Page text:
IN THE RADICAL PRESS / IL MANIFESTO
Choosing a new leadership, internal clashes, Lafontaine imposes his own man, Bernd Riexinger, who will flank 34-year old Katja Kipping from the East. Gysi: ‘If we hate each other so much, better to split.’
It was a high tension and passionate Congress for Die Linke, which yesterday had to choose a new pair of co-Presidents. The first round of elections, reserved for women candidates, was won by 34 year old Katja Kipping. The second, late at night, went to Lafontainite Bernd Riexinger. He beat the ‘realpolitic’ Dietmar Bartsch, who is very popular with delegates from the Eastern regions, as is Katharina Schwabedissen, who aimed to form an inclusive ‘tandem’ with Kipping and who has kept her distance from the party’s internal factionalism.
In a climate of intense competition, not even Gregor Gysi and Oskar Lafontaine seem to understand each other any more. It was they who agreed a joint list in 2005 between the PDS (Party of Democratic Socialism) in the east, and the WASG (Labour and Social Justice – The Electoral Alternative), that was formed [in 2005] the west. They both led, as a team, the parliamentary group in the Bundestag. In 2007 this led to political fusion in Die Linke (The Left). They led the election campaign together in 2009 that yielded 11% of the vote.
On several occasions Gysi, with great generosity, has stood a little aside in order not to overshadow his colleague. In the poster that portrayed them as twin heads of the electoral list, Gregor looked out over the shoulder of buddy Oskar. But now even Gysi appears tired. When the Saarlander said he would not tolerate other candidates beside his, Gysi vainly tried to convince Lafontaine to reach a political agreement with the reformist wing, which is well-rooted in eastern Germany, at least offering Bartsch the post of organizing secretary.
There was no convincing him. Instead, Lafontaine preferred not to stand, insisting that the tandem of President would still have to be a trusty soldier – the Stuttgart trade unionist Bernd Riexinger – perhaps next to a woman like Katja Kipping East, but for certain no representative of the reformists of the east. A solution that Gysi viewed as fatal, because unbalanced. According to Gysi, either the opposing sides – Lafontaine’s intransigent critics of the social democrats and Bartscht’s pragmatists seeking Left coalitions – reach a deal and a solution of this type could be the tandem of two ‘inclusive’ women such as the Ossi Kipping e la Wessi Schwabedissen – or both sides would have to be represented, not only that of Lafontaine with Riexinger.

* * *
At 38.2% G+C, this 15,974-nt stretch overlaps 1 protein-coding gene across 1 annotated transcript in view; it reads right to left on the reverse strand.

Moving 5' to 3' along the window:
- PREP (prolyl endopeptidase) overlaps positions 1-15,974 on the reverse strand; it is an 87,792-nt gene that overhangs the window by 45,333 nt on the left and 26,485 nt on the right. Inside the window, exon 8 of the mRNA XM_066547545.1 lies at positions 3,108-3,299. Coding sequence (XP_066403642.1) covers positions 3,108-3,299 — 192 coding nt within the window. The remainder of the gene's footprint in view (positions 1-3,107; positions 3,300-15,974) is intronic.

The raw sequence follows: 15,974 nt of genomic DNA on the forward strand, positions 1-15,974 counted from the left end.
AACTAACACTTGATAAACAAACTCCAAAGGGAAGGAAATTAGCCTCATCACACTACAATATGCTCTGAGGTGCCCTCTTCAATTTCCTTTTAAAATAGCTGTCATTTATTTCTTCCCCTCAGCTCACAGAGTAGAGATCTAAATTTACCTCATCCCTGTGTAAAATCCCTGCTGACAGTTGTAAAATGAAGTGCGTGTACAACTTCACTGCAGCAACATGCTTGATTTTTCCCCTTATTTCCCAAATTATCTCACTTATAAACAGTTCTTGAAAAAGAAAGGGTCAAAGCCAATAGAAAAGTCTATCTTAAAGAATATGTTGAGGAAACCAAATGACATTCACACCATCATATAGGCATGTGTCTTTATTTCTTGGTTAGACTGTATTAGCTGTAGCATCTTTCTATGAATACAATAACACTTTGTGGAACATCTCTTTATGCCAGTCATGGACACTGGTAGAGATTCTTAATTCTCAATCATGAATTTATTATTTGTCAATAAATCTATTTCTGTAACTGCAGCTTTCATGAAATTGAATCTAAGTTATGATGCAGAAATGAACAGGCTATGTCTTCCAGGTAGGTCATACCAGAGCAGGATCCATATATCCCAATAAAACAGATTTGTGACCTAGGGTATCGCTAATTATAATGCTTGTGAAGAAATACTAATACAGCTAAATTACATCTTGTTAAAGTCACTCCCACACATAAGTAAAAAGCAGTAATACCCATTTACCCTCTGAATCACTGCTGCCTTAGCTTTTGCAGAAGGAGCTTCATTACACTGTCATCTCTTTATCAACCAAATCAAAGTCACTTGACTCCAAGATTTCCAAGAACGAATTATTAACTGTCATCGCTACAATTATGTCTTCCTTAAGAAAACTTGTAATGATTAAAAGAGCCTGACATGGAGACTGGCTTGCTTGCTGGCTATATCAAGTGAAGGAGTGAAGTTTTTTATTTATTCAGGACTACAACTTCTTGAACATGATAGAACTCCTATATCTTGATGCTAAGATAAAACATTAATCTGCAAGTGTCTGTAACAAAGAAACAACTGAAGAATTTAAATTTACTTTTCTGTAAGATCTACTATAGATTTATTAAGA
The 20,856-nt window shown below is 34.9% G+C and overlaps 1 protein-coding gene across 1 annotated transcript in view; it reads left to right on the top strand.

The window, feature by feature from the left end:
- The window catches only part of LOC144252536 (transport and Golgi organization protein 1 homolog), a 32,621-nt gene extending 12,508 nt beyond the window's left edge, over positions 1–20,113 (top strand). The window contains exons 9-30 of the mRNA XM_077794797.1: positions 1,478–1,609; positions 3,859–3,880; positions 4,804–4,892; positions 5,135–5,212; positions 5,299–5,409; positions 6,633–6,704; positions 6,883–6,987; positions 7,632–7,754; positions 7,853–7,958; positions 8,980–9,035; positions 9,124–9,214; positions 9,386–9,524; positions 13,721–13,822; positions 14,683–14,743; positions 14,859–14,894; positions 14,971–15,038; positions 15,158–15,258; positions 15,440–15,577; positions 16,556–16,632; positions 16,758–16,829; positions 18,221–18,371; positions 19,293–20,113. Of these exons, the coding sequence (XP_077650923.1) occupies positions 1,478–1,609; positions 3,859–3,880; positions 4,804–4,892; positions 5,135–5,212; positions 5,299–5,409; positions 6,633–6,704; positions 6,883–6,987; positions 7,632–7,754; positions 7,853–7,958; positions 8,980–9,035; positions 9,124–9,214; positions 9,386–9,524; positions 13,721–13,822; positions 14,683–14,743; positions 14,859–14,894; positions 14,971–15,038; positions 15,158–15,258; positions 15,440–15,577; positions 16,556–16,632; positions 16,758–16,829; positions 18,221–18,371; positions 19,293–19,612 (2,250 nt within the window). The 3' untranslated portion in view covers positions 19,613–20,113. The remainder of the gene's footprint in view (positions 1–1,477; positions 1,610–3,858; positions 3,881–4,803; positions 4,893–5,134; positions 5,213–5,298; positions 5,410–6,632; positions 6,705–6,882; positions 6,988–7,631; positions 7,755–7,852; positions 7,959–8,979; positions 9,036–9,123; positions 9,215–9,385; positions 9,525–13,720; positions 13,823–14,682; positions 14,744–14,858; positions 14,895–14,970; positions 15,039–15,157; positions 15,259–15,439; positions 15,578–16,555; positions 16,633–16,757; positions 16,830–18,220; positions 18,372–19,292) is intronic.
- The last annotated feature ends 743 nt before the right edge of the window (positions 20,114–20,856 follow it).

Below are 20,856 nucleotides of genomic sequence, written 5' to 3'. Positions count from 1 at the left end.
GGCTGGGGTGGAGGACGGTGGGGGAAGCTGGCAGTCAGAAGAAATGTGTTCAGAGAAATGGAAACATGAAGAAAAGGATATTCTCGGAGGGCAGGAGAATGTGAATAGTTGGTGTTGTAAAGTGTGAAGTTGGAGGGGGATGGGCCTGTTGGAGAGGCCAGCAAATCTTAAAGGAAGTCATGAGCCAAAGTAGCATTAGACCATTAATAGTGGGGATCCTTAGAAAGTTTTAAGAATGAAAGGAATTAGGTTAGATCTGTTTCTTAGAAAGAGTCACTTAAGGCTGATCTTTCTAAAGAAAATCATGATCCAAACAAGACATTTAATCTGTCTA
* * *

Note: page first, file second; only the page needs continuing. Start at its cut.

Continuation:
Yesterday at the Congress in Göttingen, Lafontaine and Gysi spoke one after the other, and there was the impression of a large distance, a mutual misunderstanding. Gysi sees an imminent risk of a split. He believes that the merger of the east, Ossi, and west, the Wessi, has not been accomplished. He warned fellow Westerners to stop lecturing with lessons of revolutionary intransigence those who in the east are engaged in the routine of local government. He had words of fire for the ‘arrogance’ of party federations in the west which reminded him how the Federal Republic behaved after the annexation of East Germany. If Congress does choose a leadership incapable or cooperating, it ‘would be better to separate without rancor.’ Better than dragging on a ‘completely failed marriage with petty deceptions, kicks in the shins, defamatory allegations.’
In the parliamentary group its not a question of normal disagreements, but ‘rather a climate of mutual hatred reigns’. For years, Gysi concluded, ‘I have tried to moderate the conflict, now I’m tired.’ Lafontaine didn’t even attempt to address these desperate remarks. And he sought to minimise the problems. ‘There is no reason even to evoke the word ‘division’.’ It is divided only if there are serious political disagreements, but this is not the case for Linke, which last year at the Congress of Erfurt approved by a majority of 95% its new program: a very ‘Lafontainite’ text which puts the party in an oppositional position with tight conditions placed on participation in government. So, Lafontaine argued, we already have a political line. The difficulties are only ‘personal animosity’ that can and must be overcome. How does the absurd misunderstanding that in the west there are only maximalist radicals be overcome? ‘How can you suggest someone like me, who has governed the Saar region with majorities of 60% (when he was in the Social Democratic Party, ed), is a sectarian extremist?’.
As for ‘personal animosity’ Lafontaine did not display any self-criticism. Without ever naming Bartsch, nor explicitly referring to the proposed agreement advanced by Gysi, he made it clear that if collaboration is not possible the fault is purely that of Bartsch: ‘Between the president and organizing secretary there must be complete confidence ‘. Delegates were in no doubt that Lafontaine was referring to an episode in September 2009. Spiegel published for the first time an allusion to a love relationship, and not only political, between Lafontaine and Sahra Wagengknecht, leader of the ‘anti-capitalist’ and ‘anti-reformist’ wing of the party. For some time the two have been presented in public as a couple. Lafontaine has always suspected that the origin of the indiscretion to the press was the then Secretary Bartsch. This ‘treachery’, real or perceived, has not been forgiven.
Revolting Europe translation